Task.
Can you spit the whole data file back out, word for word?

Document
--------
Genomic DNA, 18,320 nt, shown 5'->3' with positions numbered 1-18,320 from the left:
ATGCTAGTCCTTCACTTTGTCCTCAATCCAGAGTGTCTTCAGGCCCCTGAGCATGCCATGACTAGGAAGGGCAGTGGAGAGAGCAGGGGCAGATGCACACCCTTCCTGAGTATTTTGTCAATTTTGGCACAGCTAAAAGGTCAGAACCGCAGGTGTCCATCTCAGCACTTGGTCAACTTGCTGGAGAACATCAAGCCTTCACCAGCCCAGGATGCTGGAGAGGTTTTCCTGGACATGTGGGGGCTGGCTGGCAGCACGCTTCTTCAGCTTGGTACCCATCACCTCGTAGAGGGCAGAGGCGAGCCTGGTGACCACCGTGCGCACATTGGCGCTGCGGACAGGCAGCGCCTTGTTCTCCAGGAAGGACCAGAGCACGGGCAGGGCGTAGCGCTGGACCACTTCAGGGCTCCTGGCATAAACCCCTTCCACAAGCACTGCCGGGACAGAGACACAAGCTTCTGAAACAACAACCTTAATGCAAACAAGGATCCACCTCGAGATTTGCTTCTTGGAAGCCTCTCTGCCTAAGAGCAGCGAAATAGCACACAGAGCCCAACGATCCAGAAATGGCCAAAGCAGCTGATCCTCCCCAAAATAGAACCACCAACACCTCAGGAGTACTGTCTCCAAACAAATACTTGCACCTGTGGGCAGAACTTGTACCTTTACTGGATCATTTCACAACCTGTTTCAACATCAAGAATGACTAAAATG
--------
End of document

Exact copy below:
Genomic DNA, 18,320 nt, shown 5'->3' with positions numbered 1-18,320 from the left:
ATGCTAGTCCTTCACTTTGTCCTCAATCCAGAGTGTCTTCAGGCCCCTGAGCATGCCATGACTAGGAAGGGCAGTGGAGAGAGCAGGGGCAGATGCACACCCTTCCTGAGTATTTTGTCAATTTTGGCACAGCTAAAAGGTCAGAACCGCAGGTGTCCATCTCAGCACTTGGTCAACTTGCTGGAGAACATCAAGCCTTCACCAGCCCAGGATGCTGGAGAGGTTTTCCTGGACATGTGGGGGCTGGCTGGCAGCACGCTTCTTCAGCTTGGTACCCATCACCTCGTAGAGGGCAGAGGCGAGCCTGGTGACCACCGTGCGCACATTGGCGCTGCGGACAGGCAGCGCCTTGTTCTCCAGGAAGGACCAGAGCACGGGCAGGGCGTAGCGCTGGACCACTTCAGGGCTCCTGGCATAAACCCCTTCCACAAGCACTGCCGGGACAGAGACACAAGCTTCTGAAACAACAACCTTAATGCAAACAAGGATCCACCTCGAGATTTGCTTCTTGGAAGCCTCTCTGCCTAAGAGCAGCGAAATAGCACACAGAGCCCAACGATCCAGAAATGGCCAAAGCAGCTGATCCTCCCCAAAATAGAACCACCAACACCTCAGGAGTACTGTCTCCAAACAAATACTTGCACCTGTGGGCAGAACTTGTACCTTTACTGGATCATTTCACAACCTGTTTCAACATCAAGAATGACTAAAATG